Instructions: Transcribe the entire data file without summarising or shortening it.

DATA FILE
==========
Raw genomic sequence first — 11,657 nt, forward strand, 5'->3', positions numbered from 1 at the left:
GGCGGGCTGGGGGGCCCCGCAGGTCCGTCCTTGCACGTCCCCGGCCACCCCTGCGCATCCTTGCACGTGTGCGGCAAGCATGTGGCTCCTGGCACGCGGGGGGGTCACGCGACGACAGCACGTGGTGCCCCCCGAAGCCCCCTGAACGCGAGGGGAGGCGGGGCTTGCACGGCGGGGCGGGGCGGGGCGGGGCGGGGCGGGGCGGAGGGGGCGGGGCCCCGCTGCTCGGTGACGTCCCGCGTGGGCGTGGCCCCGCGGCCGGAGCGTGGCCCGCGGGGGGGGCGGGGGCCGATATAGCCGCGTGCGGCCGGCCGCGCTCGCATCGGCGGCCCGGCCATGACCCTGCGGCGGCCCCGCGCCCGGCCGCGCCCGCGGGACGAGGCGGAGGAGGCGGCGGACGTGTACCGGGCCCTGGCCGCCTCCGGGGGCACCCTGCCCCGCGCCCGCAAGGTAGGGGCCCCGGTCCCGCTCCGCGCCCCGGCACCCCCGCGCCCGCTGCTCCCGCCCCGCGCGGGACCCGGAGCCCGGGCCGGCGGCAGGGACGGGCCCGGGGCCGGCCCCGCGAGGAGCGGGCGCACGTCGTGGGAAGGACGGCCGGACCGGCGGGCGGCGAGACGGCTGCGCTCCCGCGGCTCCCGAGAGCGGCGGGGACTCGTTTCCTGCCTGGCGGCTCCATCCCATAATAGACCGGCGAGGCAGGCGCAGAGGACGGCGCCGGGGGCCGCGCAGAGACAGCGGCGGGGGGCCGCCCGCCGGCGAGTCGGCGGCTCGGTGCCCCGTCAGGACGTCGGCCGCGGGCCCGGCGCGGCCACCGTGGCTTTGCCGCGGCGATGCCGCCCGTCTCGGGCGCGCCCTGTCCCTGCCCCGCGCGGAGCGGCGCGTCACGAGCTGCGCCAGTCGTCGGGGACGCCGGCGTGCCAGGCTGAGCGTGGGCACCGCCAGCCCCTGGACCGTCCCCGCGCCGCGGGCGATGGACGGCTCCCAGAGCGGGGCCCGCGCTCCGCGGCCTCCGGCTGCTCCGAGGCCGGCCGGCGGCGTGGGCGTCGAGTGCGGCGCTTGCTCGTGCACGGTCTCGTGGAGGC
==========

Raw genomic sequence first — 11,657 nt, forward strand, 5'->3', positions numbered from 1 at the left:
GGCGGGCTGGGGGGCCCCGCAGGTCCGTCCTTGCACGTCCCCGGCCACCCCTGCGCATCCTTGCACGTGTGCGGCAAGCATGTGGCTCCTGGCACGCGGGGGGGTCACGCGACGACAGCACGTGGTGCCCCCCGAAGCCCCCTGAACGCGAGGGGAGGCGGGGCTTGCACGGCGGGGCGGGGCGGGGCGGGGCGGGGCGGGGCGGAGGGGGCGGGGCCCCGCTGCTCGGTGACGTCCCGCGTGGGCGTGGCCCCGCGGCCGGAGCGTGGCCCGCGGGGGGGGCGGGGGCCGATATAGCCGCGTGCGGCCGGCCGCGCTCGCATCGGCGGCCCGGCCATGACCCTGCGGCGGCCCCGCGCCCGGCCGCGCCCGCGGGACGAGGCGGAGGAGGCGGCGGACGTGTACCGGGCCCTGGCCGCCTCCGGGGGCACCCTGCCCCGCGCCCGCAAGGTAGGGGCCCCGGTCCCGCTCCGCGCCCCGGCACCCCCGCGCCCGCTGCTCCCGCCCCGCGCGGGACCCGGAGCCCGGGCCGGCGGCAGGGACGGGCCCGGGGCCGGCCCCGCGAGGAGCGGGCGCACGTCGTGGGAAGGACGGCCGGACCGGCGGGCGGCGAGACGGCTGCGCTCCCGCGGCTCCCGAGAGCGGCGGGGACTCGTTTCCTGCCTGGCGGCTCCATCCCATAATAGACCGGCGAGGCAGGCGCAGAGGACGGCGCCGGGGGCCGCGCAGAGACAGCGGCGGGGGGCCGCCCGCCGGCGAGTCGGCGGCTCGGTGCCCCGTCAGGACGTCGGCCGCGGGCCCGGCGCGGCCACCGTGGCTTTGCCGCGGCGATGCCGCCCGTCTCGGGCGCGCCCTGTCCCTGCCCCGCGCGGAGCGGCGCGTCACGAGCTGCGCCAGTCGTCGGGGACGCCGGCGTGCCAGGCTGAGCGTGGGCACCGCCAGCCCCTGGACCGTCCCCGCGCCGCGGGCGATGGACGGCTCCCAGAGCGGGGCCCGCGCTCCGCGGCCTCCGGCTGCTCCGAGGCCGGCCGGCGGCGTGGGCGTCGAGTGCGGCGCTTGCTCGTGCACGGTCTCGTGGAGGC